I discovered early on there was no Tooth Fairy, no Easter Bunny, no Santa Claus, and no inheritance.
As the oldest of four children, I quickly learned that I had a significant role as the result of my birth order. I was to assist my two working parents and be a good role model for my younger siblings. After I graduated from high school, I was ready to explore the world and chose to get busy making a life for myself.
Over the course of the next six years, I went to college in three different states and worked one, two, and even three jobs simultaneously (some things never change), served a voluntary 18-month, full-time mission for The Church of Jesus Christ of Latter-Day Saints while living in Baltimore, Maryland, and lived away from my family. READ MORE
Meet my friend Kate! Kate was born with Dandy-Walker Syndrome and CHARGE Syndrome. She is the daughter of my former college roommate and good friend Rebekah.
After Kate’s birth in November 2012, I spent hours reading online and learning about these two syndromes. Both of these syndromes have given Kate, her parents, and her brothers multiple challenges to overcome.
According to Wikipedia, Dandy-Walker Syndrome is “a congenital brain malformation involving the cerebellum and the fluid filled spaces around it. A key feature of this syndrome is the complete absence of the part of the brain located between the two cerebellar hemispheres (cerebellar vermis). The letters for CHARGE Syndrome stand for coloboma of the eye, heart defects, atresia of the nasal choanae, retardation of growth and/or development, genital and/or urinary abnormalities, and ear abnormalities and deafness. CHARGE syndrome is the leading cause of congenital deafblindness.” READ MORE
Recently, I had the opportunity to join assistants at the Executive Assistants Organization (EAO) Educational Retreat held in Carmel, CA, to present a workshop on communication. What a delightful weekend shared among peers in a beautiful setting.
The tips and tricks to communicate more effectively shared in this workshop came from the DISC training certification program I attended several years ago with a colleague in Southern California led by Bonnie Burn. During the DISC training certification program, we learned about a tool that could help individuals to interact more effectively in the workplace.
Do you ever wonder why your boss or coworkers don’t see it your way or do you feel like you are the only person who cares about the details?
Successful administrative professionals know their strengths and know how to work most effectively with others. They have learned to approach others in different ways by flexing their communication style to meet the needs of the other individual. READ MORE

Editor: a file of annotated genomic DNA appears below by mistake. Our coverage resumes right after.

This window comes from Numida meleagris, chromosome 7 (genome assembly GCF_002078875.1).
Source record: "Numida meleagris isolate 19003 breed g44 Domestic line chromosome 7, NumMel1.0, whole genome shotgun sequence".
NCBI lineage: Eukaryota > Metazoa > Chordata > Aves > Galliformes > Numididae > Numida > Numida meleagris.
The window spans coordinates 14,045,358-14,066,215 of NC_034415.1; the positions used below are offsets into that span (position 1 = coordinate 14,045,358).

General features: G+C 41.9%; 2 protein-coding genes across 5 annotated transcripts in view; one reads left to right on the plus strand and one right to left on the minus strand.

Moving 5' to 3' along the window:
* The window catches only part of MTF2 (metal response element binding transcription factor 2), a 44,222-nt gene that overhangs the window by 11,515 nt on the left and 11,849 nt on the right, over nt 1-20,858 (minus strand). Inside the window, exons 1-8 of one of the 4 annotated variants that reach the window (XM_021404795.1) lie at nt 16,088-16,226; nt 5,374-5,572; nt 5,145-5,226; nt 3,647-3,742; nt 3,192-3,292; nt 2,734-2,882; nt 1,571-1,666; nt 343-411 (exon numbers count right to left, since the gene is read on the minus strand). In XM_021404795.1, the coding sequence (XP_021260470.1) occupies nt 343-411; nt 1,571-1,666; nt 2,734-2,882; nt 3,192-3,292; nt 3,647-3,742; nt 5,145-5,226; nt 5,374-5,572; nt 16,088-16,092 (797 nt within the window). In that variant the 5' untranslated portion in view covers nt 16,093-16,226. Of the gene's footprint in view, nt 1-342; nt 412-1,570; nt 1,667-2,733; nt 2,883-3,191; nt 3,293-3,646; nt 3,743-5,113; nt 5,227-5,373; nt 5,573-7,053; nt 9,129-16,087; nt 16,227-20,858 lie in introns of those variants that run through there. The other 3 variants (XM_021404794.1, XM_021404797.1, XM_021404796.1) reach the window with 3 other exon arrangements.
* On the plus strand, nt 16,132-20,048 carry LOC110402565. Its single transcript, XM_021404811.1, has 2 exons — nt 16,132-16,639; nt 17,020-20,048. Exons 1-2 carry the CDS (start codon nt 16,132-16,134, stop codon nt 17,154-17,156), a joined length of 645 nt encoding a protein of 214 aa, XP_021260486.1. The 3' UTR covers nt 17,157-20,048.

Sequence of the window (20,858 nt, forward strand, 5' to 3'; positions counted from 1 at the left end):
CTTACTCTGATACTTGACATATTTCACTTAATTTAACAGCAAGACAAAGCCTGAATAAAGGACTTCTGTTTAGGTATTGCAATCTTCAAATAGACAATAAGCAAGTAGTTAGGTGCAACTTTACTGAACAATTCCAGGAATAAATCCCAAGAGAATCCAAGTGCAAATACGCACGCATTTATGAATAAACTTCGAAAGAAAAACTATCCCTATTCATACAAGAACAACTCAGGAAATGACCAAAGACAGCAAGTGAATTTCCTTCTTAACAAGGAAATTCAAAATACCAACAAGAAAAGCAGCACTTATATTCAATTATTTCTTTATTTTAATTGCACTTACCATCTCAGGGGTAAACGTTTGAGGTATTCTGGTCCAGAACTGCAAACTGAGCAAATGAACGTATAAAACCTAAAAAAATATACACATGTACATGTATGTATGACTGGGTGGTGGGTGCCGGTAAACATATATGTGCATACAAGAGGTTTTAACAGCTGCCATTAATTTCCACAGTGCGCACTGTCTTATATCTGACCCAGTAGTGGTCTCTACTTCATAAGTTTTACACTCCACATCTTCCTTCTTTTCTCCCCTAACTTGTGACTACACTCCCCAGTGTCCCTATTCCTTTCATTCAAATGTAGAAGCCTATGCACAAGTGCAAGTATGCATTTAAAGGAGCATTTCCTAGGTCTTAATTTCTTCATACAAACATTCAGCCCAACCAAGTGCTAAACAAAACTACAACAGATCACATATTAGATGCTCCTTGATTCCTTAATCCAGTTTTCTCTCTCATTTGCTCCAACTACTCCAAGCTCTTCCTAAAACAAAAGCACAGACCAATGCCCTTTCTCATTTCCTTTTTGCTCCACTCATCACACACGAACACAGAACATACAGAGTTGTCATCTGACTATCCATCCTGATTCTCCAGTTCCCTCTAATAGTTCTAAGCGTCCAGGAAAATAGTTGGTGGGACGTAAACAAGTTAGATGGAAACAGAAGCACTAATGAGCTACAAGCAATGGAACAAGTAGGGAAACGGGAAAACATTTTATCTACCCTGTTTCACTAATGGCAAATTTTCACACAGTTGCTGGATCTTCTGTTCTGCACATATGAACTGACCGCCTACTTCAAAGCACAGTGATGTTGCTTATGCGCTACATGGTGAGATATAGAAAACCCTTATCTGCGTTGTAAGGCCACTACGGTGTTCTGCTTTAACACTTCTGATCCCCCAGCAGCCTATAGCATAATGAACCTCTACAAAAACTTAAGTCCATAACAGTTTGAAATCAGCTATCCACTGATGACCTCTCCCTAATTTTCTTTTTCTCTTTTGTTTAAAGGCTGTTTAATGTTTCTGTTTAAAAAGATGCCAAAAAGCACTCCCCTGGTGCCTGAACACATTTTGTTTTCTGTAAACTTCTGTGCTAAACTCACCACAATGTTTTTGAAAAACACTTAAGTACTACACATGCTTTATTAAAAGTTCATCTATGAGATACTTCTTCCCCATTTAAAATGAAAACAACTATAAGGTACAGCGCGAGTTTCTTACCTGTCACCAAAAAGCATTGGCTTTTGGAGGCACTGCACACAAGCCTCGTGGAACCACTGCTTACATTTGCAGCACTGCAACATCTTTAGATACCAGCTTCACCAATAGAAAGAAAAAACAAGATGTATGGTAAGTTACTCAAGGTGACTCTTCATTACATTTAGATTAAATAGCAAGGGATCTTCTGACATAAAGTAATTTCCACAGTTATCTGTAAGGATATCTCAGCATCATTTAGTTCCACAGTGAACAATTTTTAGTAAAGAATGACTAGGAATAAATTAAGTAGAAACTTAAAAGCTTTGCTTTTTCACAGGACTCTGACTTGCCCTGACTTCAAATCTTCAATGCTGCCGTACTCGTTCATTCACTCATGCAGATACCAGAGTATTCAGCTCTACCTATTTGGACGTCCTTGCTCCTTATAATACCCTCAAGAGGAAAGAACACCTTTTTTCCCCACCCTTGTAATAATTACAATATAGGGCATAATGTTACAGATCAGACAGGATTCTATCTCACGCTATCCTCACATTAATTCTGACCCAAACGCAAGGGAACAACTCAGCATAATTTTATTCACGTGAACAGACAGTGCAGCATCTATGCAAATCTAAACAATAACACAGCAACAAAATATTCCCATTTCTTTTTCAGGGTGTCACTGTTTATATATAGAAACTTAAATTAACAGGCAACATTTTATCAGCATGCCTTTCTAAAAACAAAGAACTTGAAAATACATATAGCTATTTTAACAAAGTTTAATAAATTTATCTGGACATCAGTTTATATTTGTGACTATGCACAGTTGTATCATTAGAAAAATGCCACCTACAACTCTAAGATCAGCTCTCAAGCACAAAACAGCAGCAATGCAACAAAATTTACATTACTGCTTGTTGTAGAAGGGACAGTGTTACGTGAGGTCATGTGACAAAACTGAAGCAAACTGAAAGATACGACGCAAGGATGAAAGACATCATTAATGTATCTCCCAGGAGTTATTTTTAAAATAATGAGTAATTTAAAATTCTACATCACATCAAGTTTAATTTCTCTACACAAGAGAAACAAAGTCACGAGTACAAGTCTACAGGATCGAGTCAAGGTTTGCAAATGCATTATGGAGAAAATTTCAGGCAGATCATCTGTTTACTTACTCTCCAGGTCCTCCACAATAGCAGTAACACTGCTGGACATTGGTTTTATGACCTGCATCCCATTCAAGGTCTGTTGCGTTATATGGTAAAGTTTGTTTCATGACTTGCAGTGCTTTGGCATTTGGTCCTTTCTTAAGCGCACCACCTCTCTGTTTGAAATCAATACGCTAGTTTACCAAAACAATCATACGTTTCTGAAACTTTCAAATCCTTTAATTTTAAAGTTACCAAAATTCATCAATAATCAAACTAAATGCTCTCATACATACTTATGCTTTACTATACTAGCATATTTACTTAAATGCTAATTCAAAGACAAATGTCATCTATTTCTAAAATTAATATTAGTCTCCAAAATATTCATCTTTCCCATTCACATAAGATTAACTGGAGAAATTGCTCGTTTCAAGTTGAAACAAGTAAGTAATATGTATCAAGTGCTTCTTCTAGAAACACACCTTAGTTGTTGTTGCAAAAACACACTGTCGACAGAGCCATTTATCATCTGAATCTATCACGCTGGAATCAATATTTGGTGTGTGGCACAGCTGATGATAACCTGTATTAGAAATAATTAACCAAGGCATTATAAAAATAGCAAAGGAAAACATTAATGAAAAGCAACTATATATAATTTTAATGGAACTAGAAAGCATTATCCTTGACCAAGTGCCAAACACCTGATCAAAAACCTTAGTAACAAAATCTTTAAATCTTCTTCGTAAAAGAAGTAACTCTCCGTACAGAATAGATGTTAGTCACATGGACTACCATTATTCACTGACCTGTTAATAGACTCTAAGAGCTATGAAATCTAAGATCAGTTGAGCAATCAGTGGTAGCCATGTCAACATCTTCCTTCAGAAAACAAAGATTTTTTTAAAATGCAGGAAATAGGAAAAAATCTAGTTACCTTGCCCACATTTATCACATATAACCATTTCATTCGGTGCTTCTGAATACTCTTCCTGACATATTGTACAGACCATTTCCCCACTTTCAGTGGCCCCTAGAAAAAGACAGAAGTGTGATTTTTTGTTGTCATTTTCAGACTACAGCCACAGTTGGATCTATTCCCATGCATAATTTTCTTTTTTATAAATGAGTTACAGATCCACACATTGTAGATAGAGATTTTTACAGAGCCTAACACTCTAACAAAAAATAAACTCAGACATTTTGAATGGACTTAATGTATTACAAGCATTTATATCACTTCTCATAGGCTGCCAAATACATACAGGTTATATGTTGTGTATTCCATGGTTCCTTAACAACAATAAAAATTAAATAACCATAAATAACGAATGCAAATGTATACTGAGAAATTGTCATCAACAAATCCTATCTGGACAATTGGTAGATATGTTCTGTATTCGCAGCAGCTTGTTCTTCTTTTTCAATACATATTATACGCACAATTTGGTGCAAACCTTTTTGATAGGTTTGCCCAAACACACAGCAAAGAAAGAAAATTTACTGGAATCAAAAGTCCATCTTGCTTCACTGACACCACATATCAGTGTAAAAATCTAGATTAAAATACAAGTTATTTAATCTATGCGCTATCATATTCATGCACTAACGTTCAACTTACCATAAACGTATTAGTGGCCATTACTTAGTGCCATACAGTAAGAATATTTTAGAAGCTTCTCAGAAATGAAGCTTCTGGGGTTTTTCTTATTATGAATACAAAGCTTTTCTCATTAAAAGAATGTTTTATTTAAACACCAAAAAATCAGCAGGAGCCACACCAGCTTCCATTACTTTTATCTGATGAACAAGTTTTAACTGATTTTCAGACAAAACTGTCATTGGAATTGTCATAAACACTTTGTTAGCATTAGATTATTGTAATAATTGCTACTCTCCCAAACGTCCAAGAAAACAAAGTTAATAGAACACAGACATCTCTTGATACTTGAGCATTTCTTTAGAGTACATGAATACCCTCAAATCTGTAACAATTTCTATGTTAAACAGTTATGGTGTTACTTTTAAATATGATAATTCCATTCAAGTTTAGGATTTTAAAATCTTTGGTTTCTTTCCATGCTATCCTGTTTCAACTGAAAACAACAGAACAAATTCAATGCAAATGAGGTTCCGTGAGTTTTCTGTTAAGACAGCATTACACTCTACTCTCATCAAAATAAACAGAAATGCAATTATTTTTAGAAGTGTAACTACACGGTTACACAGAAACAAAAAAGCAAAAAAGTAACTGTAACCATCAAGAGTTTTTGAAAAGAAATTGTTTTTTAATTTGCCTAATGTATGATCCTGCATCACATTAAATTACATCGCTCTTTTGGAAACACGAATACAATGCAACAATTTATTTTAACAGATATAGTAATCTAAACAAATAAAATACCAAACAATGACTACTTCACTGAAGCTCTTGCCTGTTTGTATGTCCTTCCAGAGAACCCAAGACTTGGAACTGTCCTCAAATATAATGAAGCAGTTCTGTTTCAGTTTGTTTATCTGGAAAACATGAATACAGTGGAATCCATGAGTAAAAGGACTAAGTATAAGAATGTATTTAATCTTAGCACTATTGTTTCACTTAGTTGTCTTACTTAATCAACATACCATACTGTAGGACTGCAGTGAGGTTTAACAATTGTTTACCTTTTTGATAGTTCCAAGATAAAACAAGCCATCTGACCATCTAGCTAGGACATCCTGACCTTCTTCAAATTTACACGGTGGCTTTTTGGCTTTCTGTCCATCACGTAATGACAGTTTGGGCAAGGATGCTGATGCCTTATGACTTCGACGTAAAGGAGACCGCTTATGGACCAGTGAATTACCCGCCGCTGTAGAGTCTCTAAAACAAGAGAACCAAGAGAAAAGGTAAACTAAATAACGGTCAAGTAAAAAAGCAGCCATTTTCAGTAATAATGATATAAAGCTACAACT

The business card is an extension of one’s professional life. It offers information for business acquaintances to reach you. The business card communicates your name, company, position, and contact information. This information is critical and is often times used later to identify and remember you.
Have you ever been in a situation where you didn’t have a business card at your fingertips? In those unexpected moments, many scramble for a piece of paper or even a napkin to write down their contact information. Try avoiding being in a position where you don’t have a business card by keeping a few business cards with you at all times.
It’s best to buy a quality business card case to keep your business cards clean and in perfect condition. Keeping your business cards in your wallet or purse over time can damage the card. READ MORE
Most everyone has met someone throughout life they admire. One of the individuals I admire is a career-minded administrative professional, who has made a difference in so many different ways. Meet Karlena Rannals, CAP-OM.
I recently had the opportunity to connect with Karlena and asked her a few questions about her career and IAAP.
Tell us about your career as an administrative professional. Like many in our profession, working in an office environment was not something that I set out to do. I started out (very young) working the back office at a bank. I then went to Japan on an accompanied tour with my spouse and ended up working as a secretary. I was the only American in the office as all others were Japanese nationals. The Major that I worked for gave me a lot of latitude to make the job meaningful. When I returned to the U.S., I moved to California. I went to a temporary agency and landed the assignment at the Rancho Santa Fe Fire Protection District. That was 33 years ago. READ MORE